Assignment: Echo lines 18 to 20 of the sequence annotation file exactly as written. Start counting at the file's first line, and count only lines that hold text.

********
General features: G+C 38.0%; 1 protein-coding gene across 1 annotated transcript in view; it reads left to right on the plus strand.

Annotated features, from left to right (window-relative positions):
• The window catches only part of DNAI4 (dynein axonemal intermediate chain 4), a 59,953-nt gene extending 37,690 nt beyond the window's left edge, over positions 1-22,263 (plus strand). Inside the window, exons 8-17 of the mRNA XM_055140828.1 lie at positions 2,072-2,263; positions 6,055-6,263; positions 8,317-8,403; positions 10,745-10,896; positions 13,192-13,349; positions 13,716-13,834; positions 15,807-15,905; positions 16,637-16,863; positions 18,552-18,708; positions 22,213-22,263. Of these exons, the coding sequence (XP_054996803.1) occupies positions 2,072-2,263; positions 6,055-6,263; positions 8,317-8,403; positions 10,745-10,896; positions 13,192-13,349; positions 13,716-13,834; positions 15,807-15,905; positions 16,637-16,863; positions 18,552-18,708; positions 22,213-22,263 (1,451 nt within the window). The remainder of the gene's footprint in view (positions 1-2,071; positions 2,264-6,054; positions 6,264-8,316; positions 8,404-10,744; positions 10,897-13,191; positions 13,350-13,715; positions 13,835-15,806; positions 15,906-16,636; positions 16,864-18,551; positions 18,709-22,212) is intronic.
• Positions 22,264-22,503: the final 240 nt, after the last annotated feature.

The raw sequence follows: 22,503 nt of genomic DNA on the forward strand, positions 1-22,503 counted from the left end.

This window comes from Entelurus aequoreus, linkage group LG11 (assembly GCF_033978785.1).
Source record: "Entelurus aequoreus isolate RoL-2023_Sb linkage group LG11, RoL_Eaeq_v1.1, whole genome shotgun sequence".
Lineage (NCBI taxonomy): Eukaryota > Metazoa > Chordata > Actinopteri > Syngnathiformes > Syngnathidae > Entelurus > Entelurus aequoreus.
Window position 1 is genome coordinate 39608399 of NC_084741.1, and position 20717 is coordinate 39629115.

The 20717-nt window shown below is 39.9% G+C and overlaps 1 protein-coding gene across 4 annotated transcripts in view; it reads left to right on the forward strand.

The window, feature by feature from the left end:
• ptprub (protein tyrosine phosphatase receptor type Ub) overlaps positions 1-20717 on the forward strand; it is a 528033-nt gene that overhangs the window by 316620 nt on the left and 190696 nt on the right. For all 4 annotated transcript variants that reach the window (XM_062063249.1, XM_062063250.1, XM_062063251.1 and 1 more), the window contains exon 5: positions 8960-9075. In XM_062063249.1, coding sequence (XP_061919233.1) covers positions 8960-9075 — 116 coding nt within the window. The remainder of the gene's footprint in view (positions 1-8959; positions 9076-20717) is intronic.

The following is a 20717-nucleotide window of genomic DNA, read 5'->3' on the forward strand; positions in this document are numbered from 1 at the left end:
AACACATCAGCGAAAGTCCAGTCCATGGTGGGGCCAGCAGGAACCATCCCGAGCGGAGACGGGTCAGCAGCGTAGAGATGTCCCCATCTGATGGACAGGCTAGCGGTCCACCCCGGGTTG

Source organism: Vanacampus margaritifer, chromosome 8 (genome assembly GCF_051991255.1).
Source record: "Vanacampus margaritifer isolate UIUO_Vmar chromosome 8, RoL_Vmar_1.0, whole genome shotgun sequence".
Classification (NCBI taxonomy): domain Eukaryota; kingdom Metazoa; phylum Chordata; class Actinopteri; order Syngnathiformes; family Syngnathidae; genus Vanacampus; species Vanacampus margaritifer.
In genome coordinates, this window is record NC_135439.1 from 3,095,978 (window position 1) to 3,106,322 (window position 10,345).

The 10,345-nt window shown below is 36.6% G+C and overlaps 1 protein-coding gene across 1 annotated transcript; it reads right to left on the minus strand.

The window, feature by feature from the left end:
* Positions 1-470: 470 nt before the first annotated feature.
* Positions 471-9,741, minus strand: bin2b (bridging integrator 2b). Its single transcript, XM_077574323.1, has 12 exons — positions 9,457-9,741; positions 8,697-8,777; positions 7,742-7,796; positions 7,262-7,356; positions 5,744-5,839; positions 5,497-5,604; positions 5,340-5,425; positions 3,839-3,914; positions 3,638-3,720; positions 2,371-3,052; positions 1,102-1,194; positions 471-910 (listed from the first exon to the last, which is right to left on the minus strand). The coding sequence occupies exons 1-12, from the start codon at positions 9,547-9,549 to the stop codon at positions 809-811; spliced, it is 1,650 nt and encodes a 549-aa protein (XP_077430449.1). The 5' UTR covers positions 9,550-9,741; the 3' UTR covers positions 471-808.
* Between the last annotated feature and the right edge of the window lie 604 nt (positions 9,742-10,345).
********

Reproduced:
In genome coordinates, this window is record NC_135439.1 from 3,095,978 (window position 1) to 3,106,322 (window position 10,345).

The 10,345-nt window shown below is 36.6% G+C and overlaps 1 protein-coding gene across 1 annotated transcript; it reads right to left on the minus strand.

The window, feature by feature from the left end: